”Who would pay somebody to torture them for an hour? I know how to jog and lift a weight, why would I pay somebody?!”
These are rhetorical questions I have heard people posit for years, both before I was a qualified personal trainer & fitness specialist (yes that latter is a qualification, not something I just made up) and after I had completed my Diploma. In order to answer these questions I’m going to take a half dozen steps backward…
Exercise. Everybody has goals and an ideal body type, even if they have no idea when or how to achieve it. On the one hand it seems intuitive: eat less, exercise more – do this for long enough, and with enough intensity, and you will achieve your goals. On the other hand there is chronic illness, acute exercise injuries, lack of motivation, lack of time, lack of skill and knowledge, lack of equipment access.
There is an over-abundance of information on the internet, but only a fraction of that information is reliable or what I like to call “reality based”. In other words, some people just like to make stuff up, to hell with all of that science stuff (after all, what does some middle aged, white-coated scientist know about what’s going on in the real world?).
I’m a science kinda guy, I think that the techniques and methodology which I use to train my clients should be solidly reality/science based, and I like to think that *most* of you out there are also reality (and science) based, whether you realise this or not. In short, we want what works, and what we know works. That is where science comes in. It gives us the most reliable, testable, repeatable, falsifiable, and best controlled technique for evaluating what works and what doesn’t. It’s by no means perfect, it by no means provides all of the answers (nor does it pretend to), it *is* however self-correcting, peer-reviewed, and more reliable than any other reality-testing methodology we know of.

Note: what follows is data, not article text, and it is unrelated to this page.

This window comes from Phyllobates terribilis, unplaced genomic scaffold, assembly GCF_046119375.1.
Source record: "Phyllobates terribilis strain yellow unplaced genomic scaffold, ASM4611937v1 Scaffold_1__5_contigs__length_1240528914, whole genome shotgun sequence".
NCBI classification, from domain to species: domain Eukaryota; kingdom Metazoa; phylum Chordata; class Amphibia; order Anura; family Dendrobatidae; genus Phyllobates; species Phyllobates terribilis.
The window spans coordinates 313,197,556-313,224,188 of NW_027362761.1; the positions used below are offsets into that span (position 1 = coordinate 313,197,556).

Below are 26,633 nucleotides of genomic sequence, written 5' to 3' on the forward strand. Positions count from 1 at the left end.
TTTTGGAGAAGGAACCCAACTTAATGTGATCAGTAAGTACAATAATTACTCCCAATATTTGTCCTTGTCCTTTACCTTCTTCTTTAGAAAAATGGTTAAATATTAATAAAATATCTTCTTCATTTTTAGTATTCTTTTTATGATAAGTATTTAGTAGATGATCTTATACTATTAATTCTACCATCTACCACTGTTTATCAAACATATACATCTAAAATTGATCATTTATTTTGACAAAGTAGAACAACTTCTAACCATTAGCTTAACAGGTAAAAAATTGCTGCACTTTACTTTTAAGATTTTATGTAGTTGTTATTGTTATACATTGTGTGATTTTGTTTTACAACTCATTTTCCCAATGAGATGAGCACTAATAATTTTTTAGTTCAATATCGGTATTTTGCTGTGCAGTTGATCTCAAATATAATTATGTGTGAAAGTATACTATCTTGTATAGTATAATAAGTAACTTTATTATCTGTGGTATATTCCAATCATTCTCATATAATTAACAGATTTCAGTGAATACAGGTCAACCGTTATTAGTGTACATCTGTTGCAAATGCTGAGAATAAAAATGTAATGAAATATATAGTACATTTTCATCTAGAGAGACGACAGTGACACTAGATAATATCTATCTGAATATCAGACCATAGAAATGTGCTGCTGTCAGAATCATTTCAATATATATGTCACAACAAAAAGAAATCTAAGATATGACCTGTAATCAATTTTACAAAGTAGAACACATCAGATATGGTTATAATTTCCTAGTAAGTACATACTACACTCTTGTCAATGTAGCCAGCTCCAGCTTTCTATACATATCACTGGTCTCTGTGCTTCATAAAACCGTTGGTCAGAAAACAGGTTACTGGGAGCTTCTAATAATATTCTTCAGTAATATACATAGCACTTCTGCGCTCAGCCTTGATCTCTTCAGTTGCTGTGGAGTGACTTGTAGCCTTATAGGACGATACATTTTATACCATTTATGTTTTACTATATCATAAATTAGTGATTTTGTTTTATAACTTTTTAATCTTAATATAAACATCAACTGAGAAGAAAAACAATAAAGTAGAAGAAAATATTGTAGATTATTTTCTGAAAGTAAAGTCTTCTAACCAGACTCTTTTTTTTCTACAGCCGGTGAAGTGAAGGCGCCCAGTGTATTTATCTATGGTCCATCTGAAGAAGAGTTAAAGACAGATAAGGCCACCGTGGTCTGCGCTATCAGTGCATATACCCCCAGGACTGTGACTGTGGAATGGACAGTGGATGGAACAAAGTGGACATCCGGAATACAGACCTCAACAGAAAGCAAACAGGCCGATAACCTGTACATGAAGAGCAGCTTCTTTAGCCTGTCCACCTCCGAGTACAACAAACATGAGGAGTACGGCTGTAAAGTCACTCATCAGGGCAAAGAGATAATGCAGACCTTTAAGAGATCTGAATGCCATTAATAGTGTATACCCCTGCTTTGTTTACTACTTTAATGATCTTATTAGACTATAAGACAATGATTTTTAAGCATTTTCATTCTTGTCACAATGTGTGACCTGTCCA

All very well and good, but how does a *client* know that their PT is implementing training methodology that works or is evidence/reality/science based? How do we know the difference between a PT who even has a methodology vs one who is simply regurgitating the routines they learnt from a 4 week online course provided by a questionable means and questionable testing criteria? (and does that even matter if they are actually training clients and getting results?).
As a holiday project for my end of year break I decided to sign up with the local gym – (although it’s been contrary to my personal ethos for the past 7 years to step foot into a gym in the role of client/member). It’s obvious to me that a large majority of the clients at this gym who engage in resistance training, and I would wager at any gym, fall into three distinct categories:
- Having no real idea what they’re doing, but knowing that they don’t know (the majority of the weight machine users)
- Having no real idea what they’re doing, but thinking they do (the majority of the free weights users)
- Knowing what they’re doing, and doing it quietly and methodically (an extreme minority)
You might argue that another PT has a different opinion from me, that I think (and write) one thing, they think another. So who’s right?
It comes back to the science – who is more up to date with the latest research? And how relevant and applicable is that to the field of exercise? Is the PT even *aware* of the scientific research, or at least somehow tapping into the results that the latest scientific research is discovering, perhaps through reputable online journals or other official channels (ie Fitness Australia newsletter and updates).
There are many biomechanical reasons why exercise technique exists, why the shoulders, knees and hips should not be placed in certain positions in high risk exercises which make them more vulnerable to injury. This is an important example where a PT is valuable, directing a client in the appropriate technique and execution of an exercise so as to avoid injury and gain maximum benefit from their exercise routine. Of course many other reasons exist, such as motivation, exercise programming, fitness testing and goal assessment.
Who needs a PT? Most people, if not for technique correction and injury prevention, then for motivational direction and goal achievement. A good PT will help you to discern truth from nonsense, after all – there’s a lot of information out there, and most of it’s worth the amount you’ve paid for it.
What are your experiences with personal trainers? If you’ve never hired one, would you consider doing so? Comment below!